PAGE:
education, grades, grading, teachers, teaching

Professional Discussions

When I was in college my professors warned against extended stays in the teacher’s room, and for a long time I avoided this meeting place, but recently, I have been spending a lot of time there. More so for the need of air conditioning and the desire for a sounding board or two, than for anything else.

On a particular day a few weeks ago two of my colleagues were chatting about a student who cheated on an assessment in their class. They were trying to determine the consequence he would endure for such a desperate act and here is what they came up with: The student would receive a bit more than half credit (of the grade earned) on the assessment. The justification for the decision was as follows:

“If we give him half credit, it will kill his grade.”

“Okay, so we will give him a little more than half.”

“Should we allow him to retake it?”

“No. He knows what is on the test now, so it wouldn’t make sense to have him redo it.”

“Okay. So his grade on the assessment is a 65.”

“Sounds good.”

I did not comment on their decision, but I was thinking about what I would do in the same situation.

I try to make sure that my professional decisions concerning assessments and grades are fair and thought out. So I took some time to reflect upon the situation I overheard and decided that this is what I would do if I were faced with the same dilemma: I would allow the student to retake a different test that focused on the same skills. Now, I don’t know if the assessment that was administered in the other teachers’ class was skills-based or otherwise; I didn’t ask, but my assessments are skills-based, and since the hypothetical situation I was exploring was based purely on what I would do in my classroom, I used only that information to form my decision.  

Here are the reasons why I would allow a retake:

  1. I try not to mix behavioral consequences with academics. If a student is talking to their peers, on their phone, or cheating in some way on an assessment, they deserve a consequence for that misbehavior; they do not deserve a reduced grade or a zero on the test. This muddles their grade and does not accurately show what they know about the concepts on which they are being tested.
  1. When a student cheats it means a few things could be occurring. The student was lazy and/or did not study. The student doesn’t care about school–or my class–and just wants to get through. The student felt desperate. The student lacks confidence. Etcetera, etcetera, etcetera.  Yes, I want and need to know why the student cheated so I can help him/her, but I also need evidence of what they know and are able to do, so in this case a retake is a necessary means to an end.
  1. It is not my job to score a student’s assessment–or any assignment for that matter–based upon their behavior or anything else but their work. It is my job to objectively assess their performance on assignments so they (and all stakeholders, really) have an accurate understanding of their achievement. I can’t do that if I sacrifice their grade for their misbehavior.

I don’t presume to know the answer to the student cheating situation, but I know that when my students and their parents see the grades from my class assessments and assignments I want those grades to reflect each student’s knowledge, skills, and abilities, which is why I would require a retake.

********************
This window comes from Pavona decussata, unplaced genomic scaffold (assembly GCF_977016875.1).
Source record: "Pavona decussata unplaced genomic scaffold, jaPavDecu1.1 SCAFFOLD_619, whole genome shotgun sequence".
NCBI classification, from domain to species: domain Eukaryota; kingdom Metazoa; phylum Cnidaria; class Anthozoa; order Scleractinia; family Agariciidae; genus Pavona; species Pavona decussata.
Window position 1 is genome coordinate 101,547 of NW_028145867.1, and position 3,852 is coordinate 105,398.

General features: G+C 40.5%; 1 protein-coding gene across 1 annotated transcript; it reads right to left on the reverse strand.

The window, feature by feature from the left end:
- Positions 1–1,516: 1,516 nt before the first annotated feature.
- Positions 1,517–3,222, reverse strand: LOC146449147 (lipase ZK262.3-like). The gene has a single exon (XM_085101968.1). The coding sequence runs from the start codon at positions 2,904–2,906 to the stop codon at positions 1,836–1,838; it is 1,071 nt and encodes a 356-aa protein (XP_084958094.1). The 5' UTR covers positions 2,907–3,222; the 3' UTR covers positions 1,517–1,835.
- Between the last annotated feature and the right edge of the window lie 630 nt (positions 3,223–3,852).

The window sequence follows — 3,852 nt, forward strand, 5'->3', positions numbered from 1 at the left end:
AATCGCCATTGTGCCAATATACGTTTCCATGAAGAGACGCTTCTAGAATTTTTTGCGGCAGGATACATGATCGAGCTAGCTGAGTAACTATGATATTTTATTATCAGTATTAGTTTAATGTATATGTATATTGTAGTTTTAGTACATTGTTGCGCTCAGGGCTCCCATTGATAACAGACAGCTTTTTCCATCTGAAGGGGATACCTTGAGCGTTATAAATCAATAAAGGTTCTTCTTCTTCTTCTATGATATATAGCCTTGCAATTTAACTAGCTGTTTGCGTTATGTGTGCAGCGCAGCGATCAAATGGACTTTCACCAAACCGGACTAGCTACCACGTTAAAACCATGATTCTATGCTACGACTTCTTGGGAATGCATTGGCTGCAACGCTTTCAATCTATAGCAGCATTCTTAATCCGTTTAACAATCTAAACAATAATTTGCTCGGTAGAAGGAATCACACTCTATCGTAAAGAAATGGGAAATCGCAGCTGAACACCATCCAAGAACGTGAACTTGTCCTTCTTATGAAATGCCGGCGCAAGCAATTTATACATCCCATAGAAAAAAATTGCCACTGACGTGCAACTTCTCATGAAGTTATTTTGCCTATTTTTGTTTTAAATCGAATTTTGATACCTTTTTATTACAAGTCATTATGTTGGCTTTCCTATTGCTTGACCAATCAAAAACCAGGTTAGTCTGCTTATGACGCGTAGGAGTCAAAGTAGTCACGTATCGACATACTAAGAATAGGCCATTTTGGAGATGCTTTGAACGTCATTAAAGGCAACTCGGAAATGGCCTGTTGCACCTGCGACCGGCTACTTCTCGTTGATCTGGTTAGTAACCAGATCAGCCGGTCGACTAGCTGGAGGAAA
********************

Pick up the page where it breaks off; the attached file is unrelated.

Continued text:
Regardless of the decision that was made between the two teachers, or the one I would make, I wish I could have found a way to say something about the situation without sounding abrasive, intrusive, or holier-than-thou because we need to be willing to have these professional conversations–even if we are uncomfortable “butting in”. (Good thing I have this blog, right?) I just didn’t feel it was my place to say anything; these teachers know their classroom procedures and assessments best, but I do hope that we start challenging different types of thinking in non-abrasive, non-intrusive, and humble ways. Not because one way is right and the other wrong, but because we need to consider different perspectives, listen to others’ professional opinions and evidence, and consider the procedures and norms of each other in order to find the best solution to any situation. My goal is to take what I outlined here, and bring that into professional conversations with my colleagues. Because I don’t know whose decision was “right”, but I do know it’s worth discussing. 


I’m Just a Teacher…

This four word phrase is as offensive as a four letter word, people; and I want it to exist as much as a first generation ipod in the era of streaming music. (Do you even know how out-of-date, off-the-radar, so-vintage-you-can-find-it-in-a-thrift-store old those things are??)  

I have spoken to so many teachers who have said, “S/he won’t listen to me.  I’m just a teacher.  What can I do?” This is the saddest, most pathetic thing I have ever heard.  So, please, for the love of old ipods, stop saying it!  Instead say, “I’m a teacher and I know what to do, so you need to listen to me.”

Teachers; dear, tired, over-worked, under-paid, busy, caring, loving, helpful, sincere, funny, optimistic, energetic, smart, and kind teachers, you can be the reason things change.  Here is how you do it. (Note that despite the linear fashion in which the following is written, such things do not occur linearly, and should not be taken as parts of a list that have to happen in order, but rather, as parts of a whole–the “whole” being to influence positive change.)


1.) Show your professionalism: YOU ARE A PROFESSIONAL (despite what the government, media, or even parents may say).  You know your stuff.  Support your thoughts and ideas with logic, evidence, and research. (And this is not to say that if something isn’t published in a book or article then it’s not worthy of being cited…action research and evidence gathered from experience is valuable, too.) But remember, if you have an idea and it cannot be supported, you need to revise that idea.